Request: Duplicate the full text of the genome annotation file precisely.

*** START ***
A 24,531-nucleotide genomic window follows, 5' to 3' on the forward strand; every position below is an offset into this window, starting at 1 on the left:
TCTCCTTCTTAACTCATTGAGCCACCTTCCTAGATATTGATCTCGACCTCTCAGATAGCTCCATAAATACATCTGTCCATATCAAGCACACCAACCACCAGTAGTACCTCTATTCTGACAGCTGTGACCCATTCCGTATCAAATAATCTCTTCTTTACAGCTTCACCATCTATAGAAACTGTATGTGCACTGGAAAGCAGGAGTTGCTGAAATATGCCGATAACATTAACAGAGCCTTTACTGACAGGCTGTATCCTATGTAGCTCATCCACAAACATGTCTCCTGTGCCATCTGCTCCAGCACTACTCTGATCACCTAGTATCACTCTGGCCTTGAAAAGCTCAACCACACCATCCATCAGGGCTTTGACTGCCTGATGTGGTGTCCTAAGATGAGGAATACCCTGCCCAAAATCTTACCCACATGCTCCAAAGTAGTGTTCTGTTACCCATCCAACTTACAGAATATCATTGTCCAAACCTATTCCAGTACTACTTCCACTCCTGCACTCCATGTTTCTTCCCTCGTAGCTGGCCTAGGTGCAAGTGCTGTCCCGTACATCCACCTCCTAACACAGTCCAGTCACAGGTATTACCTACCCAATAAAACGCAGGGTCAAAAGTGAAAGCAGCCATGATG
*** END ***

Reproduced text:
A 24,531-nucleotide genomic window follows, 5' to 3' on the forward strand; every position below is an offset into this window, starting at 1 on the left:
TCTCCTTCTTAACTCATTGAGCCACCTTCCTAGATATTGATCTCGACCTCTCAGATAGCTCCATAAATACATCTGTCCATATCAAGCACACCAACCACCAGTAGTACCTCTATTCTGACAGCTGTGACCCATTCCGTATCAAATAATCTCTTCTTTACAGCTTCACCATCTATAGAAACTGTATGTGCACTGGAAAGCAGGAGTTGCTGAAATATGCCGATAACATTAACAGAGCCTTTACTGACAGGCTGTATCCTATGTAGCTCATCCACAAACATGTCTCCTGTGCCATCTGCTCCAGCACTACTCTGATCACCTAGTATCACTCTGGCCTTGAAAAGCTCAACCACACCATCCATCAGGGCTTTGACTGCCTGATGTGGTGTCCTAAGATGAGGAATACCCTGCCCAAAATCTTACCCACATGCTCCAAAGTAGTGTTCTGTTACCCATCCAACTTACAGAATATCATTGTCCAAACCTATTCCAGTACTACTTCCACTCCTGCACTCCATGTTTCTTCCCTCGTAGCTGGCCTAGGTGCAAGTGCTGTCCCGTACATCCACCTCCTAACACAGTCCAGTCACAGGTATTACCTACCCAATAAAACGCAGGGTCAAAAGTGAAAGCAGCCATGATG